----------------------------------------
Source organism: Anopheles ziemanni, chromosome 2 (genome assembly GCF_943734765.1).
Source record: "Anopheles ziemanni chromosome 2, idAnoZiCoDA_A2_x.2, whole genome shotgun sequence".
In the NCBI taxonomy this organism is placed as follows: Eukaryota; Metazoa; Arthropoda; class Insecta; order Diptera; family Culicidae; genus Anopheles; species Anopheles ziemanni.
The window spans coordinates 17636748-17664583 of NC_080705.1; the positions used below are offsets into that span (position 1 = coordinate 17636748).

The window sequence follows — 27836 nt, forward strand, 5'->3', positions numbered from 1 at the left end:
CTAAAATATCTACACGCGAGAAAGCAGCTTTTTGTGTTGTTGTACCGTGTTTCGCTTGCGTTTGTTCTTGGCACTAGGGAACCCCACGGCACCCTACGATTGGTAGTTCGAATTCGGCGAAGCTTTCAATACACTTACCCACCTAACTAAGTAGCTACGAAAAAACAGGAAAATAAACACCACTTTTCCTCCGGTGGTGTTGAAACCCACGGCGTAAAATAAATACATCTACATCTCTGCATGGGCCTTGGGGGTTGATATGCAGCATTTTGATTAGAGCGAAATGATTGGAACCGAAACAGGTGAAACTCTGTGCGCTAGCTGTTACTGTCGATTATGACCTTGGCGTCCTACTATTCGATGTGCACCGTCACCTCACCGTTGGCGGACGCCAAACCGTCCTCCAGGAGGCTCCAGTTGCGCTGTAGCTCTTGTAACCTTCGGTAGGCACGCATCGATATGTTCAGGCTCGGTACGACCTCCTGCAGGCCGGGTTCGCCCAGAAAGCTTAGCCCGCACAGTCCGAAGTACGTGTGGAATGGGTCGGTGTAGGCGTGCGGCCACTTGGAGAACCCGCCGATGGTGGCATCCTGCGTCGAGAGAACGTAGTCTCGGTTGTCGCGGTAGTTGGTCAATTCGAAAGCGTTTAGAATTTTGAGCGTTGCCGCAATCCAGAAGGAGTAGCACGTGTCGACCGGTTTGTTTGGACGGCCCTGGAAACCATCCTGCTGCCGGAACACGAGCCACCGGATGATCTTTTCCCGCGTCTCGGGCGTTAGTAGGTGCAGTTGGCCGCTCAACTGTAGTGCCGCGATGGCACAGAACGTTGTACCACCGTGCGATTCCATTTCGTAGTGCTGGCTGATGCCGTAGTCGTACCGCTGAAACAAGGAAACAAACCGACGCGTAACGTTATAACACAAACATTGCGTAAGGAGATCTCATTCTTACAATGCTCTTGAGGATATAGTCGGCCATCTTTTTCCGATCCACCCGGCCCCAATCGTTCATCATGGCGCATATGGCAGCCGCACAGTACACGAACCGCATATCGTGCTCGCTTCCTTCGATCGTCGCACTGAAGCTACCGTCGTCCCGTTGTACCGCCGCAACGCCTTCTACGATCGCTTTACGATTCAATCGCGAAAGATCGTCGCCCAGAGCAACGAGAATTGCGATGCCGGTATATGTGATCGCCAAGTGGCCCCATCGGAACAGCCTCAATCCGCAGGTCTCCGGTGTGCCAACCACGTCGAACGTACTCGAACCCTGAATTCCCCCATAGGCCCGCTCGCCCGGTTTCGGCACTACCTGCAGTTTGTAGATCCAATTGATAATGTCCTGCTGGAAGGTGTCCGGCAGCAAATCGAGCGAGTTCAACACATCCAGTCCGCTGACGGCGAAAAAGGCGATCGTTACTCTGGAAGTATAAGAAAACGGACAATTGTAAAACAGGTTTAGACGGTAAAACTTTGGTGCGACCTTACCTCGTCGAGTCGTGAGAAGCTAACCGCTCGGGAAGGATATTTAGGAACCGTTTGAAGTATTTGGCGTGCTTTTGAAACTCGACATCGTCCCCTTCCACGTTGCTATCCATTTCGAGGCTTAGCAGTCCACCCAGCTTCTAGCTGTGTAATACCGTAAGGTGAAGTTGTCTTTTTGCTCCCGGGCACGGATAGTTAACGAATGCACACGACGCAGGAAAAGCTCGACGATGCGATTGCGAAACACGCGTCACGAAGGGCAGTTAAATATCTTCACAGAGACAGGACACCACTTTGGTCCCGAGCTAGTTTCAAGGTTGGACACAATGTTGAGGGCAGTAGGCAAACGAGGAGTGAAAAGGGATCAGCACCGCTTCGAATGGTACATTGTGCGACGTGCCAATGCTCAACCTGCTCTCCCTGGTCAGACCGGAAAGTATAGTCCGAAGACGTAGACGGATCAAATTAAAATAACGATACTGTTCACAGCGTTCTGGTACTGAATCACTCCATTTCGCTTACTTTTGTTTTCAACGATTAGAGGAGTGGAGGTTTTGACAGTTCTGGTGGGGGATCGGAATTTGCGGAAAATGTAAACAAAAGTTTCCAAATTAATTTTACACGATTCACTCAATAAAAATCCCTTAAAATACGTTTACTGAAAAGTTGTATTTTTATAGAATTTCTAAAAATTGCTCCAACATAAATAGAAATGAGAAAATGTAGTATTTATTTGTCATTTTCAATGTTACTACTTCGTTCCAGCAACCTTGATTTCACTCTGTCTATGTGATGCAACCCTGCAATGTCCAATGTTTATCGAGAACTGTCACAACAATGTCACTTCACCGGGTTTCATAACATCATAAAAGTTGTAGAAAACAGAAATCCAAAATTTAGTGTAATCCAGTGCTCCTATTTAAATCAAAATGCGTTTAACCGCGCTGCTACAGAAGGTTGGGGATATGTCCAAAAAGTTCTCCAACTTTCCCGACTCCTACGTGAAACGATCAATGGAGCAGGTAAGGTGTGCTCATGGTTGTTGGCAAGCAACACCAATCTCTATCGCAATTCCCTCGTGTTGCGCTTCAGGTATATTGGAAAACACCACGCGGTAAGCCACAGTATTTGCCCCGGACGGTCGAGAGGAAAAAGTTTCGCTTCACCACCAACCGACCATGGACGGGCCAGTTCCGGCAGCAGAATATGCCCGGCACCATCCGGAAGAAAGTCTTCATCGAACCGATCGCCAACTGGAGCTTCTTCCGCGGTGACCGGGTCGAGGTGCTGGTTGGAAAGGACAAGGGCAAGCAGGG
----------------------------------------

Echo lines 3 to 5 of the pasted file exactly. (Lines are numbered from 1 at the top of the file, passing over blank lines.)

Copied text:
In the NCBI taxonomy this organism is placed as follows: Eukaryota; Metazoa; Arthropoda; class Insecta; order Diptera; family Culicidae; genus Anopheles; species Anopheles ziemanni.
The window spans coordinates 17636748-17664583 of NC_080705.1; the positions used below are offsets into that span (position 1 = coordinate 17636748).

The window sequence follows — 27836 nt, forward strand, 5'->3', positions numbered from 1 at the left end: